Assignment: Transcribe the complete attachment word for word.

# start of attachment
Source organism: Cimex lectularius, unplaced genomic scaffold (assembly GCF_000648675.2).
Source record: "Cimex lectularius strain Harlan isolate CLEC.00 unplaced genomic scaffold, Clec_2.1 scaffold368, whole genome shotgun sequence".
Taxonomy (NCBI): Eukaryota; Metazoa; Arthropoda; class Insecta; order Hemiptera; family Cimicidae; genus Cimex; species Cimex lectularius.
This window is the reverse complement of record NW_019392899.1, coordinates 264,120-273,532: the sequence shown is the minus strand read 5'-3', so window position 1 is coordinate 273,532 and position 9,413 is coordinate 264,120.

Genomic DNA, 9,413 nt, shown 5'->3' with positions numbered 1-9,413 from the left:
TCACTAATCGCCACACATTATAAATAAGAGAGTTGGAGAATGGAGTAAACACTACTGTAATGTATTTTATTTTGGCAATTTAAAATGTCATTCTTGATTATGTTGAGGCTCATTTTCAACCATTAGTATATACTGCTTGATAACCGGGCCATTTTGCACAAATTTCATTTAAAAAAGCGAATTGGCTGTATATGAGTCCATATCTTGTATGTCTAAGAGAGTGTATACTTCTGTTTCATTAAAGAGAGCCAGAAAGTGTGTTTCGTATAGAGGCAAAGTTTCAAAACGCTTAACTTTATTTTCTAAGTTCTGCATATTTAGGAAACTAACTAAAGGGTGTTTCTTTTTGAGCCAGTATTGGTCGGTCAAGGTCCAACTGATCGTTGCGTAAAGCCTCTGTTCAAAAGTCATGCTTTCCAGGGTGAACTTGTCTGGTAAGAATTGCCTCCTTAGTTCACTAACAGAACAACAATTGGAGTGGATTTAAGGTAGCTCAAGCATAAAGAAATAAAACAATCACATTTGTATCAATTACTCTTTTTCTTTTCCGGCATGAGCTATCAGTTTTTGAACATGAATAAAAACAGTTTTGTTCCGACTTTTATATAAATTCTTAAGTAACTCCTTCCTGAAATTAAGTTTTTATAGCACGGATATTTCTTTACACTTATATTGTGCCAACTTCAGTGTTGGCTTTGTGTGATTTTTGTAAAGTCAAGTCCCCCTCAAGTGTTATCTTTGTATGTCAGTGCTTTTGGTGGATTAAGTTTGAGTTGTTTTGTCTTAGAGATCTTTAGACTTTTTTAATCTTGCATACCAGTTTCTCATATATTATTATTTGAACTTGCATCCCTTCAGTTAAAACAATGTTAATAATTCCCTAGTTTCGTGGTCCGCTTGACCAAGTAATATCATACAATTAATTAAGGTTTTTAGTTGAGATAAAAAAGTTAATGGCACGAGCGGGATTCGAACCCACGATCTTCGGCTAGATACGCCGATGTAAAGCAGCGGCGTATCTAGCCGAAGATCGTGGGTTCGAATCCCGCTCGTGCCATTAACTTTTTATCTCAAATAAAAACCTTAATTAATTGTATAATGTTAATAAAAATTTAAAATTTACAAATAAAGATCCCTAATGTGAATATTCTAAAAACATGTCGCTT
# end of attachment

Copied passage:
Source organism: Cimex lectularius, unplaced genomic scaffold (assembly GCF_000648675.2).
Source record: "Cimex lectularius strain Harlan isolate CLEC.00 unplaced genomic scaffold, Clec_2.1 scaffold368, whole genome shotgun sequence".
Taxonomy (NCBI): Eukaryota; Metazoa; Arthropoda; class Insecta; order Hemiptera; family Cimicidae; genus Cimex; species Cimex lectularius.
This window is the reverse complement of record NW_019392899.1, coordinates 264,120-273,532: the sequence shown is the minus strand read 5'-3', so window position 1 is coordinate 273,532 and position 9,413 is coordinate 264,120.

Genomic DNA, 9,413 nt, shown 5'->3' with positions numbered 1-9,413 from the left:
TCACTAATCGCCACACATTATAAATAAGAGAGTTGGAGAATGGAGTAAACACTACTGTAATGTATTTTATTTTGGCAATTTAAAATGTCATTCTTGATTATGTTGAGGCTCATTTTCAACCATTAGTATATACTGCTTGATAACCGGGCCATTTTGCACAAATTTCATTTAAAAAAGCGAATTGGCTGTATATGAGTCCATATCTTGTATGTCTAAGAGAGTGTATACTTCTGTTTCATTAAAGAGAGCCAGAAAGTGTGTTTCGTATAGAGGCAAAGTTTCAAAACGCTTAACTTTATTTTCTAAGTTCTGCATATTTAGGAAACTAACTAAAGGGTGTTTCTTTTTGAGCCAGTATTGGTCGGTCAAGGTCCAACTGATCGTTGCGTAAAGCCTCTGTTCAAAAGTCATGCTTTCCAGGGTGAACTTGTCTGGTAAGAATTGCCTCCTTAGTTCACTAACAGAACAACAATTGGAGTGGATTTAAGGTAGCTCAAGCATAAAGAAATAAAACAATCACATTTGTATCAATTACTCTTTTTCTTTTCCGGCATGAGCTATCAGTTTTTGAACATGAATAAAAACAGTTTTGTTCCGACTTTTATATAAATTCTTAAGTAACTCCTTCCTGAAATTAAGTTTTTATAGCACGGATATTTCTTTACACTTATATTGTGCCAACTTCAGTGTTGGCTTTGTGTGATTTTTGTAAAGTCAAGTCCCCCTCAAGTGTTATCTTTGTATGTCAGTGCTTTTGGTGGATTAAGTTTGAGTTGTTTTGTCTTAGAGATCTTTAGACTTTTTTAATCTTGCATACCAGTTTCTCATATATTATTATTTGAACTTGCATCCCTTCAGTTAAAACAATGTTAATAATTCCCTAGTTTCGTGGTCCGCTTGACCAAGTAATATCATACAATTAATTAAGGTTTTTAGTTGAGATAAAAAAGTTAATGGCACGAGCGGGATTCGAACCCACGATCTTCGGCTAGATACGCCGATGTAAAGCAGCGGCGTATCTAGCCGAAGATCGTGGGTTCGAATCCCGCTCGTGCCATTAACTTTTTATCTCAAATAAAAACCTTAATTAATTGTATAATGTTAATAAAAATTTAAAATTTACAAATAAAGATCCCTAATGTGAATATTCTAAAAACATGTCGCTT